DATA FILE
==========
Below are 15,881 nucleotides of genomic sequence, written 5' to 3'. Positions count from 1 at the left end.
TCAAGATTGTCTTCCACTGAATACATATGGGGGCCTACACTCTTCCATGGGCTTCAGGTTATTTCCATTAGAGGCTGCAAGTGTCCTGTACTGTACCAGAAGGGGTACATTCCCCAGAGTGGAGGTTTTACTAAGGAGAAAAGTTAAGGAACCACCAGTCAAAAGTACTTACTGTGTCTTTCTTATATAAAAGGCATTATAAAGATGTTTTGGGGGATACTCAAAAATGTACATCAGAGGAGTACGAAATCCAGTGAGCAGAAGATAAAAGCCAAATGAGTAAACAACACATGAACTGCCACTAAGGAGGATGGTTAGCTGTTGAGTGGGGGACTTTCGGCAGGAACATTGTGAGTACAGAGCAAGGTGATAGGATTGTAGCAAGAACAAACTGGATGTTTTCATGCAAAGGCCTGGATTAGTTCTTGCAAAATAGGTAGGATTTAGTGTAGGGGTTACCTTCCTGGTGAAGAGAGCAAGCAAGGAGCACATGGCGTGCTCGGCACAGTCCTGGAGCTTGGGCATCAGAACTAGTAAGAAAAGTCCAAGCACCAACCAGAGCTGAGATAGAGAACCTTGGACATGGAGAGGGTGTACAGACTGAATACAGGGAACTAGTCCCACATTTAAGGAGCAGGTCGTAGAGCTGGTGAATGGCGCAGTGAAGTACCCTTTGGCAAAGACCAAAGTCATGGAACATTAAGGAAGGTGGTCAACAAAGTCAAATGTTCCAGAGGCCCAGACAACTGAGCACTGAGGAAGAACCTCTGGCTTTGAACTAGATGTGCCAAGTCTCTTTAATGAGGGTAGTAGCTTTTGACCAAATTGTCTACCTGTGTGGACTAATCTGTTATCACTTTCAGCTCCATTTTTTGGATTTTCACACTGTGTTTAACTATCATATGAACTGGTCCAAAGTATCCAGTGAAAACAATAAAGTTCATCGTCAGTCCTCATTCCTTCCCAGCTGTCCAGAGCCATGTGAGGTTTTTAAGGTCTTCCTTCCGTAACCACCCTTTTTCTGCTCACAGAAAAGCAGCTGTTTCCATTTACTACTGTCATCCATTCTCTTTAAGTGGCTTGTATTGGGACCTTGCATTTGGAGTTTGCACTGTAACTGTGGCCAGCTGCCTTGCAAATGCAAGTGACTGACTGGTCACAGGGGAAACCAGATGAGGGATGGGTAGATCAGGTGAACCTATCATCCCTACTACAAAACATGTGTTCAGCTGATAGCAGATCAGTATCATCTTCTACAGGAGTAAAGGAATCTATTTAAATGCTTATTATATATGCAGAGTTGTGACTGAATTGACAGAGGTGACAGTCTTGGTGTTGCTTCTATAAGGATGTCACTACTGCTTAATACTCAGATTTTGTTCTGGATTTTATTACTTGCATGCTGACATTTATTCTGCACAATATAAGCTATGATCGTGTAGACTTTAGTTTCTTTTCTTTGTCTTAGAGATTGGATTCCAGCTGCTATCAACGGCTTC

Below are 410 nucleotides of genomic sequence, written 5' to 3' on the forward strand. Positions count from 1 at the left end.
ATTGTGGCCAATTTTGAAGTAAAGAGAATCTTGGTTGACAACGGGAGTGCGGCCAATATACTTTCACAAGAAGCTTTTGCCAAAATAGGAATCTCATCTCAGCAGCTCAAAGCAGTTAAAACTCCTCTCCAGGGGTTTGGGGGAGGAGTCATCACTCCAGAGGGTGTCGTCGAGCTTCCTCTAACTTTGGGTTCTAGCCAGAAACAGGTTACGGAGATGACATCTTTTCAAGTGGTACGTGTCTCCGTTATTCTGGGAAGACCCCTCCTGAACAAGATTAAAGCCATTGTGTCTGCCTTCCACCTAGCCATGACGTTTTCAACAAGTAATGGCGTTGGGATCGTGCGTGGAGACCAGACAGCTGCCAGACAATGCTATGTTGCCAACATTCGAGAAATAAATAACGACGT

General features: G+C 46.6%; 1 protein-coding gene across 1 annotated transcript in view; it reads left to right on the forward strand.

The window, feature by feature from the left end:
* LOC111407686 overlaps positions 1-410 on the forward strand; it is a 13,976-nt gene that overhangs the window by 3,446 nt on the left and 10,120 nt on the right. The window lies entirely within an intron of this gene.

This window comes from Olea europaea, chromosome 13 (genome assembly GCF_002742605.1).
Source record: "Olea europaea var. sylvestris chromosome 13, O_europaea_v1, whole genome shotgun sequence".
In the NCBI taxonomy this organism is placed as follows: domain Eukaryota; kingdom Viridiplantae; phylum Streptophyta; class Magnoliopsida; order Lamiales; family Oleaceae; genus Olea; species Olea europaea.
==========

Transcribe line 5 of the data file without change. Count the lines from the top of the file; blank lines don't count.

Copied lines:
General features: G+C 46.6%; 1 protein-coding gene across 1 annotated transcript in view; it reads left to right on the forward strand.